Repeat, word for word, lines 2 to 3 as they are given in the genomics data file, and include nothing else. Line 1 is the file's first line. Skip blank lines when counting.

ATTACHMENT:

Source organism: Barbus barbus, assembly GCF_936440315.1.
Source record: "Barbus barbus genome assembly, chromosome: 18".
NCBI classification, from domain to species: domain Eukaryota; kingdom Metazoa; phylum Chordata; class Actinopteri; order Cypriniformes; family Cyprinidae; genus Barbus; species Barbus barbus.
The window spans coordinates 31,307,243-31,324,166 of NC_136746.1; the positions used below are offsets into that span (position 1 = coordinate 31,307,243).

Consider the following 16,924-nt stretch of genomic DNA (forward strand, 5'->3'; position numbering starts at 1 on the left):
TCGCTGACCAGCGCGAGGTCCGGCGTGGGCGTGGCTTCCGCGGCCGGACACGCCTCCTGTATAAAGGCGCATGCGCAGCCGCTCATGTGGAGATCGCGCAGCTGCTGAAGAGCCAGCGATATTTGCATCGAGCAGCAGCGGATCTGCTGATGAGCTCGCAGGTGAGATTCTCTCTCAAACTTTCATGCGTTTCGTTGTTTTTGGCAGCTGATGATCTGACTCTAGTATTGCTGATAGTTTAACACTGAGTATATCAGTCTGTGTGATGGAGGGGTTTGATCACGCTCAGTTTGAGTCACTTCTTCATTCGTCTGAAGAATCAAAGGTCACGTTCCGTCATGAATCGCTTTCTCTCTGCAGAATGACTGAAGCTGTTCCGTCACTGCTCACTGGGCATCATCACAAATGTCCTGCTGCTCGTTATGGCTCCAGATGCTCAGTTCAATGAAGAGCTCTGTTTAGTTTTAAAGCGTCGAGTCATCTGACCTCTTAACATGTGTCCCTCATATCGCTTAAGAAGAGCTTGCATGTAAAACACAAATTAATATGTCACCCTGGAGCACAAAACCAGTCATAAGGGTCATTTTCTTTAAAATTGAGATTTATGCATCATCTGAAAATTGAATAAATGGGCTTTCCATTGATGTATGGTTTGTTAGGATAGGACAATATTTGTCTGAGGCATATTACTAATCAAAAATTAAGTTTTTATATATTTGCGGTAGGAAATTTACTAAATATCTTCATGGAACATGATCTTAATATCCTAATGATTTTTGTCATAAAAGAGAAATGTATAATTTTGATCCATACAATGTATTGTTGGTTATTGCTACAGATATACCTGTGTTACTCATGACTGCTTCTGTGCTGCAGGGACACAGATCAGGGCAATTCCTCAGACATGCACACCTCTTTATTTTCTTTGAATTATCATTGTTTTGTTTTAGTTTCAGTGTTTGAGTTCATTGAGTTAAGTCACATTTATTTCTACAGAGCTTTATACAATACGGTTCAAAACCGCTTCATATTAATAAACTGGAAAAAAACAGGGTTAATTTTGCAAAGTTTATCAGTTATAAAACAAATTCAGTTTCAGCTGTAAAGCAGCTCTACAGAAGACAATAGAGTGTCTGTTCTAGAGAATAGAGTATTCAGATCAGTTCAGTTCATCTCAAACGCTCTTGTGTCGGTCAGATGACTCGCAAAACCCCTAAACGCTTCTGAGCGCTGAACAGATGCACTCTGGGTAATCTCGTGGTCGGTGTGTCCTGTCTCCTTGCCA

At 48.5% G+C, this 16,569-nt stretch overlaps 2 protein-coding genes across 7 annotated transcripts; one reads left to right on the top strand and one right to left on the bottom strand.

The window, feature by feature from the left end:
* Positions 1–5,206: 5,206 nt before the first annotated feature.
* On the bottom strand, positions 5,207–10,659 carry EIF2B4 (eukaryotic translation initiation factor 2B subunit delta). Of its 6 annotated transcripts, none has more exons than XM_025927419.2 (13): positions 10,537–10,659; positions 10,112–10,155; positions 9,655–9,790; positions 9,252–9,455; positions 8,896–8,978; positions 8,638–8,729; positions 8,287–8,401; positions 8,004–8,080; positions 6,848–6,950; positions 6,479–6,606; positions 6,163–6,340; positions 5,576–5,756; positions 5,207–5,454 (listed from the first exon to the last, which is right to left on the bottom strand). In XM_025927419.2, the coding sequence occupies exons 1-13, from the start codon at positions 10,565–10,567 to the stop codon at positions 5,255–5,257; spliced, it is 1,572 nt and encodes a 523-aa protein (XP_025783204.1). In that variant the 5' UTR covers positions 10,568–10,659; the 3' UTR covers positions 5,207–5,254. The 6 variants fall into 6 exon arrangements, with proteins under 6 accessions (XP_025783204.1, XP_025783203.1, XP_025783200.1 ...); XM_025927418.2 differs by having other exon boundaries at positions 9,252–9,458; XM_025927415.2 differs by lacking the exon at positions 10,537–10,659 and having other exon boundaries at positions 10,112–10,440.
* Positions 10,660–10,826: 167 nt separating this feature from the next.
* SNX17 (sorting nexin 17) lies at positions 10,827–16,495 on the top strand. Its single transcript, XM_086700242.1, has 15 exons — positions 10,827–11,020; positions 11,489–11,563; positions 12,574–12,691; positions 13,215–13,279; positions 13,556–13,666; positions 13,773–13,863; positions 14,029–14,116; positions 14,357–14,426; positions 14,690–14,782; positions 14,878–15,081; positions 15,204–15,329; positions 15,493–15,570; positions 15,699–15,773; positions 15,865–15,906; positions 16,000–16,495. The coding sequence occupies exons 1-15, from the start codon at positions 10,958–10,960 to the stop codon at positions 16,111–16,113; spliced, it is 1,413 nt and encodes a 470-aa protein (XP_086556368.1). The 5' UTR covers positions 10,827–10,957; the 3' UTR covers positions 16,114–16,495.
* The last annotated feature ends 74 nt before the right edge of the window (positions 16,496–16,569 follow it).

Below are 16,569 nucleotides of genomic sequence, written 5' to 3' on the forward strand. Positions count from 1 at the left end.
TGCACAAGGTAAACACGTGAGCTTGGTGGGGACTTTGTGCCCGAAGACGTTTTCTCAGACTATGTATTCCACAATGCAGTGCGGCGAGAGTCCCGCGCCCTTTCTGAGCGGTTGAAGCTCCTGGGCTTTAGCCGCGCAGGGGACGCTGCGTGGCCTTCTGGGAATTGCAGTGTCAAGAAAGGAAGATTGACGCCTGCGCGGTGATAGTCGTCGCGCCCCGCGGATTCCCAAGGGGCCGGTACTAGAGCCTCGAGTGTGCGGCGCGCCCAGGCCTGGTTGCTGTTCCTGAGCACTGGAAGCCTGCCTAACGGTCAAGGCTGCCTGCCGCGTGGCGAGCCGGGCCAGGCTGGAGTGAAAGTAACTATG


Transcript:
Source record: "Barbus barbus genome assembly, chromosome: 18".
NCBI classification, from domain to species: domain Eukaryota; kingdom Metazoa; phylum Chordata; class Actinopteri; order Cypriniformes; family Cyprinidae; genus Barbus; species Barbus barbus.